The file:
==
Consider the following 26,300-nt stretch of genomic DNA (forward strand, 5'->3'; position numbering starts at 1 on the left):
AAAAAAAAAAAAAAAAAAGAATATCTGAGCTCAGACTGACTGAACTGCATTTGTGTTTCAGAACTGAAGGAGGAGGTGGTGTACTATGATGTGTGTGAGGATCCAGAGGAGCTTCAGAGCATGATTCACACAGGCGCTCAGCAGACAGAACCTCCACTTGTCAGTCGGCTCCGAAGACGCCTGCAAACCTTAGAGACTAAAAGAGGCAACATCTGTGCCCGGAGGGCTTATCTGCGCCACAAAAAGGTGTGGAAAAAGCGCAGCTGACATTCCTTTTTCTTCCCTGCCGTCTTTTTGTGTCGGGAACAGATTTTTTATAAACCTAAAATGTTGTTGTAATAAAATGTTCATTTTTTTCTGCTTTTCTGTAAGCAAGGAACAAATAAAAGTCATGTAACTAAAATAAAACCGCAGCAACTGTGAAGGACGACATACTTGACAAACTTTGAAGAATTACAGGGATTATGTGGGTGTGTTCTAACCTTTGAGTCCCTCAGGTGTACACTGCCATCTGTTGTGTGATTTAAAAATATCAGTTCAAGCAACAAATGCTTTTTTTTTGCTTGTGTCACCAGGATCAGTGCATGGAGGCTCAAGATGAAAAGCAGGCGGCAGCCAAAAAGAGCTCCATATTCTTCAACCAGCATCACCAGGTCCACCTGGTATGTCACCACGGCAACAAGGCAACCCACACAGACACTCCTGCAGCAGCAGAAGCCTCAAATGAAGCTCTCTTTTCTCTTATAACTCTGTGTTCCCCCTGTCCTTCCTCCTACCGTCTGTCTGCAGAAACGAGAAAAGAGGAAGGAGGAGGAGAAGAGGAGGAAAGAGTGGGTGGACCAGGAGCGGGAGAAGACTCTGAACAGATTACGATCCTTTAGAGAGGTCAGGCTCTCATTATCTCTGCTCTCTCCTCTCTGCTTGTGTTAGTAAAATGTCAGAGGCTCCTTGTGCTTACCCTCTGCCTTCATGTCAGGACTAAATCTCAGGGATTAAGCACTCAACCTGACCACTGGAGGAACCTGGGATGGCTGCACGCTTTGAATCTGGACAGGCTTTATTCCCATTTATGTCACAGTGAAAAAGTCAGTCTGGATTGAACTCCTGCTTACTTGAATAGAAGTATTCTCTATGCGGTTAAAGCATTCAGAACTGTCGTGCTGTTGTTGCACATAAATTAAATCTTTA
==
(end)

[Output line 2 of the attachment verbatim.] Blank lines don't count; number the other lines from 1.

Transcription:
AAAAAAAAAAAAAAAAAAGAATATCTGAGCTCAGACTGACTGAACTGCATTTGTGTTTCAGAACTGAAGGAGGAGGTGGTGTACTATGATGTGTGTGAGGATCCAGAGGAGCTTCAGAGCATGATTCACACAGGCGCTCAGCAGACAGAACCTCCACTTGTCAGTCGGCTCCGAAGACGCCTGCAAACCTTAGAGACTAAAAGAGGCAACATCTGTGCCCGGAGGGCTTATCTGCGCCACAAAAAGGTGTGGAAAAAGCGCAGCTGACATTCCTTTTTCTTCCCTGCCGTCTTTTTGTGTCGGGAACAGATTTTTTATAAACCTAAAATGTTGTTGTAATAAAATGTTCATTTTTTTCTGCTTTTCTGTAAGCAAGGAACAAATAAAAGTCATGTAACTAAAATAAAACCGCAGCAACTGTGAAGGACGACATACTTGACAAACTTTGAAGAATTACAGGGATTATGTGGGTGTGTTCTAACCTTTGAGTCCCTCAGGTGTACACTGCCATCTGTTGTGTGATTTAAAAATATCAGTTCAAGCAACAAATGCTTTTTTTTTGCTTGTGTCACCAGGATCAGTGCATGGAGGCTCAAGATGAAAAGCAGGCGGCAGCCAAAAAGAGCTCCATATTCTTCAACCAGCATCACCAGGTCCACCTGGTATGTCACCACGGCAACAAGGCAACCCACACAGACACTCCTGCAGCAGCAGAAGCCTCAAATGAAGCTCTCTTTTCTCTTATAACTCTGTGTTCCCCCTGTCCTTCCTCCTACCGTCTGTCTGCAGAAACGAGAAAAGAGGAAGGAGGAGGAGAAGAGGAGGAAAGAGTGGGTGGACCAGGAGCGGGAGAAGACTCTGAACAGATTACGATCCTTTAGAGAGGTCAGGCTCTCATTATCTCTGCTCTCTCCTCTCTGCTTGTGTTAGTAAAATGTCAGAGGCTCCTTGTGCTTACCCTCTGCCTTCATGTCAGGACTAAATCTCAGGGATTAAGCACTCAACCTGACCACTGGAGGAACCTGGGATGGCTGCACGCTTTGAATCTGGACAGGCTTTATTCCCATTTATGTCACAGTGAAAAAGTCAGTCTGGATTGAACTCCTGCTTACTTGAATAGAAGTATTCTCTATGCGGTTAAAGCATTCAGAACTGTCGTGCTGTTGTTGCACATAAATTAAATCTTTA